1279 miles away there is a tiny island full of many children that just want to be loved. On the morning of March 4, our team of 14 high schoolers and 4 adults embarked on a journey to serve the Bahamian and Haitian people of Abaco. After 3 hours on a commercial flight, we squeezed onto a 6 passenger airplane that took us to the island off the coast of Florida. As we approached our destination, I became mesmerized by gorgeous blue water the color of a radiant turquoise jewel. After landing, we packed up our 30 bags and drove to the humble abode of the Woods. On the threshold of the canal, we made ourself at home in our new dwelling for the week. That evening we gathered on the couches and sang worship songs in preparation for church the next day. Although we started as acquaintances, friendships began to blend together. Our journey began as vessels.
As the sun peered into our room, we climbed out of bed and prepared for church. The excitement of seeing the kids couldn't be contained. Before church, we walked through the streets of the Sand Banks to gather kids to accompany us. The Sand Banks is a community of Haitian immigrants that are unwanted by the Bahamian government. With cardboard houses and streets full of glass and trash, the inhabitants do everything they can to make ends meat. After getting a couple of kids to join us, we walked to Full Gospel Church for a two and a half hour long service full of dancing, singing and praising God. The amount of passion in one room was incredible. To keep the kids company during this lengthy period, I gave them markers to color and to my surprise some of them didn't know how to hold a pencil. I taught them the colors of each marker and their faces lit up with excitement of learning simple names and drawing shapes.
The next day we did many community projects including painting the church and picking up trash. We asked the community and other groups ways we could serve them. On tuesday, God made me smile… a lot. This was our day to work in the classroom assisting the teachers. I was expecting to grade papers and organize but as we entered Treasure Cay Primary school I was shocked. Rachel and I both have wanted to be teachers the majority of our life and the principal knew our love for students since we came last year. She gave us our own classroom for the entire day! Rachel had a class of 5th graders and I was given a class of 30 4th graders to get to know. With no lesson plans or preparation, I made up games as well as searched the textbooks for interesting lessons to teach the kids. We sang songs and had a blast while learning about math, english, science and spanish. During writing class, I asked the students what they thought God was like and their responses were priceless. Many kids said he was white with long hair or was like superman. They called Him father that cared for them and drew Him with huge muscles. It reminded me of how huge and powerful God is in comparison to us but yet cares for each one of these children around the world. Although I had no idea how I would keep the kids occupied for the entire day, it went by so fast. Their sweet notes and warm hugs showed their desire to be loved. Wednesday passed with a snap. After a run on the beach, we all gathered on the boat for our “fun day”. I say this because the whole week was more than fun but this was our morning to get to know each other without the kids and adventure around the waters surrounding Abaco. We travelled to a small island off the coast and fed big pigs in the ocean. While splashing in the water the pigs followed us in hopes of apple slices. Following that, we sailed to an area known for stingrays and sharks that we could feed and swim with. The shining blue water was crystal clear with graceful stingrays dancing through the water. After lunch on the beach we got dressed and had a teen hang out. After spending time with the older girls, I realized how relatable they are. We talked about boys and school just like anyone else would. They taught us the Junkanoo, a cultural dance, as well. My eyes were opened to how similar we actually are.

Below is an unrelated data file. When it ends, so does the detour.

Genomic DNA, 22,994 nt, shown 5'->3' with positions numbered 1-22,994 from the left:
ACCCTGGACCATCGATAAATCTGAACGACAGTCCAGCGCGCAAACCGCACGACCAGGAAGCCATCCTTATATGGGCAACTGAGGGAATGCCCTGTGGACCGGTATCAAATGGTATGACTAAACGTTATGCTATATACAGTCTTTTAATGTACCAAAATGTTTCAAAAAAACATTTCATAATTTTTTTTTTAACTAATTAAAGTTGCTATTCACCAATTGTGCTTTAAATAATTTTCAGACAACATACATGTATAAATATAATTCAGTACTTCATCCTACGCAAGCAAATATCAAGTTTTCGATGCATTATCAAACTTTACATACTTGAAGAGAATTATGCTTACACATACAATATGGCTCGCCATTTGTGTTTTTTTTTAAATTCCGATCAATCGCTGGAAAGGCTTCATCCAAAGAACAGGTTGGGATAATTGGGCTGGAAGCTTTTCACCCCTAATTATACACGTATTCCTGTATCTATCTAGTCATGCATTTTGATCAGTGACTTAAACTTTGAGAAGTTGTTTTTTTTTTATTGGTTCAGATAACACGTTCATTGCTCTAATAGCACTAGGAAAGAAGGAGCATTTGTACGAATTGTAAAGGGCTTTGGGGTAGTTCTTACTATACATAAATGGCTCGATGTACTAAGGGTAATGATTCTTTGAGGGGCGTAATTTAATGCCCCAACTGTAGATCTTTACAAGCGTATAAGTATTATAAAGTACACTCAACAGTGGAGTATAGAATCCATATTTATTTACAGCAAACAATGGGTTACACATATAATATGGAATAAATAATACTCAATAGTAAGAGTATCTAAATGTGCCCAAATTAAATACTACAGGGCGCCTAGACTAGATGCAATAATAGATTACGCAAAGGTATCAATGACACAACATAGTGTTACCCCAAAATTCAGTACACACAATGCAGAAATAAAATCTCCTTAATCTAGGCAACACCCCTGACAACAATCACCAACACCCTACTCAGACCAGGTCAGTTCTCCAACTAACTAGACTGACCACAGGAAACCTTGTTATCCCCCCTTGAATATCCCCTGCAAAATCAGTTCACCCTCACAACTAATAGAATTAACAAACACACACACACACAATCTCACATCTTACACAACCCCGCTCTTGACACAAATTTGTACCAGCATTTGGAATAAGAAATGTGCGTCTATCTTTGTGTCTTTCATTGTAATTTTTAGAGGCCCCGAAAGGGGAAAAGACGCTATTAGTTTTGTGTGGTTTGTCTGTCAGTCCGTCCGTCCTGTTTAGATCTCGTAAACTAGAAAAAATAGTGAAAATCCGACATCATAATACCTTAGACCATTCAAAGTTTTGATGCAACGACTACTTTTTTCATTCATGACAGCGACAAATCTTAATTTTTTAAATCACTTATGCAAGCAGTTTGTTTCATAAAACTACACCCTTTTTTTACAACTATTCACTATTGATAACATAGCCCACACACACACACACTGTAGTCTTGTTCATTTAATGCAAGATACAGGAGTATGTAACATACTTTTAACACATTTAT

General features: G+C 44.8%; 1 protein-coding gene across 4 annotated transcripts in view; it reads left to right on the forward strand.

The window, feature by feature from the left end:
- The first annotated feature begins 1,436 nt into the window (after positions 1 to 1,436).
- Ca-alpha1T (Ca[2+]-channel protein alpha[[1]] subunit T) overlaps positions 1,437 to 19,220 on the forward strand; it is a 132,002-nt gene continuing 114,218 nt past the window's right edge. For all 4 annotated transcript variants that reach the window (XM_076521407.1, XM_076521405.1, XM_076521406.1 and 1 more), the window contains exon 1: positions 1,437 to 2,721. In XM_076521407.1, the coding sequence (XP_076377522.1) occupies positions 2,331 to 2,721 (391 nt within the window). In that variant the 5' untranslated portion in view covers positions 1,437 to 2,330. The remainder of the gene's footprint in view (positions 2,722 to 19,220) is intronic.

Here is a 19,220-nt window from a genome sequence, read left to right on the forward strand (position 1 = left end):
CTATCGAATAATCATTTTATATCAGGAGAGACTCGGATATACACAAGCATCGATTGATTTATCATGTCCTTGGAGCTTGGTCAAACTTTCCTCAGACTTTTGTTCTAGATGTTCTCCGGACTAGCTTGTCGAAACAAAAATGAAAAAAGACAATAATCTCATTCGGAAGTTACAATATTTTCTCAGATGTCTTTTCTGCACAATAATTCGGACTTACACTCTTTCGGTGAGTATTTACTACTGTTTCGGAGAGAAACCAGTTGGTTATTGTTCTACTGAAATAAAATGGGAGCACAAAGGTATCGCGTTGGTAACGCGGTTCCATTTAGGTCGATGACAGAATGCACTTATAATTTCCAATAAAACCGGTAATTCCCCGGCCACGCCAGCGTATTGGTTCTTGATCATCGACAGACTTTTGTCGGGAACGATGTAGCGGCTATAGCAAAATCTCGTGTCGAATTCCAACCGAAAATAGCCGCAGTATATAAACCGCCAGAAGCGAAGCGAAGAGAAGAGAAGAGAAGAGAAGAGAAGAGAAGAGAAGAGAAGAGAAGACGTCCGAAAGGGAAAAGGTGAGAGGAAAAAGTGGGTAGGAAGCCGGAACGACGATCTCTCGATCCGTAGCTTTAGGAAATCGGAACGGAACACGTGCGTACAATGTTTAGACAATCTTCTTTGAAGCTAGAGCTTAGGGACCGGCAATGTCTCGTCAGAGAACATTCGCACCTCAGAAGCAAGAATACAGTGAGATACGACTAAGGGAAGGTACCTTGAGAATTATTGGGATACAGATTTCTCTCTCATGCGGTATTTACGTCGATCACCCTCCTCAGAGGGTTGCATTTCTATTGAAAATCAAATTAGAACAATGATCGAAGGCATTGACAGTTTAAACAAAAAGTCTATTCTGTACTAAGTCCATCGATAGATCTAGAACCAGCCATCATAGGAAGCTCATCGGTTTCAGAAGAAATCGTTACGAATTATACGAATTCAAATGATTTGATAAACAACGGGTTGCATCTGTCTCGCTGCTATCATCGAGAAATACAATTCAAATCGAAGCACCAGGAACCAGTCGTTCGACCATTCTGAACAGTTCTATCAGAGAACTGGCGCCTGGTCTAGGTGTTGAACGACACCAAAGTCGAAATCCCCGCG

Our last day in the Bahamas was exhausting yet life changing. Our group of 18 people led a VBS for over 200 kids! The day consisted of running around,playing games, having kids jump on me, and singing many songs about Jesus. The children loved having a chance to play games and get their energy out while we learned more about the love of God. At the end of the day, we ended with a short lesson about salvation that hopefully left an eternal impact on many of the kids. One of our own team members accepted Christ that day!
As we flew home the next day, I pondered the many things I experienced. Throughout the week I learned the importance of loving people and learning their stories. When we are willing to be used by God, we become His vessels. Vessels that carry love not only from ourselves but eternal, unconditional love from our Heavenly Father. Just as ships transport cargo to places around the world, we transport truth, love and hope. As I opened my heart to loving people as God loves them and looking on the inside, the 81 mile island became not only beautiful for its environment but also for its people. As I return to America, I desire to continue seeing people as children of God that have a unique story and be a vessel of love.